A reasonable definition of an investment is where you put capital at risk with the expectation of future return - does a CD meet that definition?
Yes it does to me.Does anyone put money into anything without expectation of future return?I noticed you did not say future return beyond inflation.Even if I put it into something short term I still have expectations.I am not doing it to lose money.
Treasuries are considered investments,no?Cd’s have been better than treasuries.Like I said,I guess it depends on the individuals objective.
This is fun. In this case the capital is not at risk. At least it is not at risk unless we consider negative real return to be putting the capital at risk. I think I am going to go with a CD is not an investment by that definition. Of course Treasuries are different because they are marketable and at a risk one cannot retrieve the purchase price if we sell. For completeness I am not sure where possible lack of liquidity (inability to redeem the CD before term or with a penalty) should allow us to say the CD is at risk. But I don't think so because those terms are known with certainty beforehand and risk has to have an element of uncertainty, as we have all been told many times.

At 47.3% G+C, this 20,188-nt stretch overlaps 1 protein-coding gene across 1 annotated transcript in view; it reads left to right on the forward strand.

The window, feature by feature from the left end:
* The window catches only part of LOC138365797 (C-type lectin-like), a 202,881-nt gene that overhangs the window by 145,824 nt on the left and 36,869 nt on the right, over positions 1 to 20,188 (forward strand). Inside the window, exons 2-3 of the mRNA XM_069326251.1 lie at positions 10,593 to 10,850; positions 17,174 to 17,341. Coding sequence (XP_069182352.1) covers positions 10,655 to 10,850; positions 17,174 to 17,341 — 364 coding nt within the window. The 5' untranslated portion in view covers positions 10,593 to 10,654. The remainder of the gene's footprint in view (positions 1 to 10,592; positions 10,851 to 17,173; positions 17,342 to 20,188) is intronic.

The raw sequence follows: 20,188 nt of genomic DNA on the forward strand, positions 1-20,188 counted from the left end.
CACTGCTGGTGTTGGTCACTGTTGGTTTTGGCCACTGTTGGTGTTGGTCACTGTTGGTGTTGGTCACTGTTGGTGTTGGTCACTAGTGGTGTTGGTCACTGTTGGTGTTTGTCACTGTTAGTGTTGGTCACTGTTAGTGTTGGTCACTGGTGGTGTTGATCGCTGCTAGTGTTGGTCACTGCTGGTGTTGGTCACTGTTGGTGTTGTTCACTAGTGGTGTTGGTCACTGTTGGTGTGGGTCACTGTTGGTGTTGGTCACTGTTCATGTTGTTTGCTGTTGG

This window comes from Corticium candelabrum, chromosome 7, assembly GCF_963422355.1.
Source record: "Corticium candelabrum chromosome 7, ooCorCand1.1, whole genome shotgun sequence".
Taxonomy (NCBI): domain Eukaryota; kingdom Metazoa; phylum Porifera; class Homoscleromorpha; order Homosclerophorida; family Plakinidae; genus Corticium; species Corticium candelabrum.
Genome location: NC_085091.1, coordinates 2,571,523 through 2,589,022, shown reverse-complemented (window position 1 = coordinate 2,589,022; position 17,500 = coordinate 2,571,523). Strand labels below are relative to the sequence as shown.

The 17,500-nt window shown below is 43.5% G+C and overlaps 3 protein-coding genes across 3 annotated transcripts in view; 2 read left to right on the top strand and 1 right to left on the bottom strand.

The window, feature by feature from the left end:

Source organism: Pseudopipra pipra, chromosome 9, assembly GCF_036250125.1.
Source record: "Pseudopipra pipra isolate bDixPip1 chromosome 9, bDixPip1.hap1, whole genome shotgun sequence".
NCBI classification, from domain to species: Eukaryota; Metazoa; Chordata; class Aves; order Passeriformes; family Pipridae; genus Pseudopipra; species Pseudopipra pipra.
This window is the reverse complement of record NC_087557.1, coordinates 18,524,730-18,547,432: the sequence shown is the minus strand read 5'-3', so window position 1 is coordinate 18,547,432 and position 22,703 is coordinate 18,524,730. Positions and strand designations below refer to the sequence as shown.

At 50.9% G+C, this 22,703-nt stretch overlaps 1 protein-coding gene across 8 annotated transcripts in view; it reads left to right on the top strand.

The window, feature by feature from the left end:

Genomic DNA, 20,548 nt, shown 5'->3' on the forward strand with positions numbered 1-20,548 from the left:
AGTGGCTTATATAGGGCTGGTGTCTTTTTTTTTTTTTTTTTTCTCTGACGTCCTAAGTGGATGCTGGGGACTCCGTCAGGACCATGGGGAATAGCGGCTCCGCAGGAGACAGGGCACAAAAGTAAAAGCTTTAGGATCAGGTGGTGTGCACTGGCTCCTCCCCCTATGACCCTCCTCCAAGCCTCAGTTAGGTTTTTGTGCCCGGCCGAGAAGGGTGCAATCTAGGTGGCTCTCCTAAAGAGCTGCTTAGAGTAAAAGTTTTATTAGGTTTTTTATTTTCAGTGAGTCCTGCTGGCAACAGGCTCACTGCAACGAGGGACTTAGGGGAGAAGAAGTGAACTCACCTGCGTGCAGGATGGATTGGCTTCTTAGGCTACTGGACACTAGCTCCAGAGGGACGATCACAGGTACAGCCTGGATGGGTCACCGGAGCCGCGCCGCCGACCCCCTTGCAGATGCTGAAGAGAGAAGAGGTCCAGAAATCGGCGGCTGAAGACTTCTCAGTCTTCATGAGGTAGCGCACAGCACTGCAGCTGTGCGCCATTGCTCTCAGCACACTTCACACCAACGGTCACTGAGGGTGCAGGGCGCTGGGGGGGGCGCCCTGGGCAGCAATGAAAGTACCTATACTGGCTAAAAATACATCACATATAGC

sjwoo
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Re: Bonds Are Riskier Than People Think

Post by sjwoo » Fri Dec 01, 2017 9:54 pm

If your withdrawal rate is 2% and your five-year laddered CDs are producing 2.5%, then I think it's more than reasonable to categorize the CDs as a positive income producing instrument, no?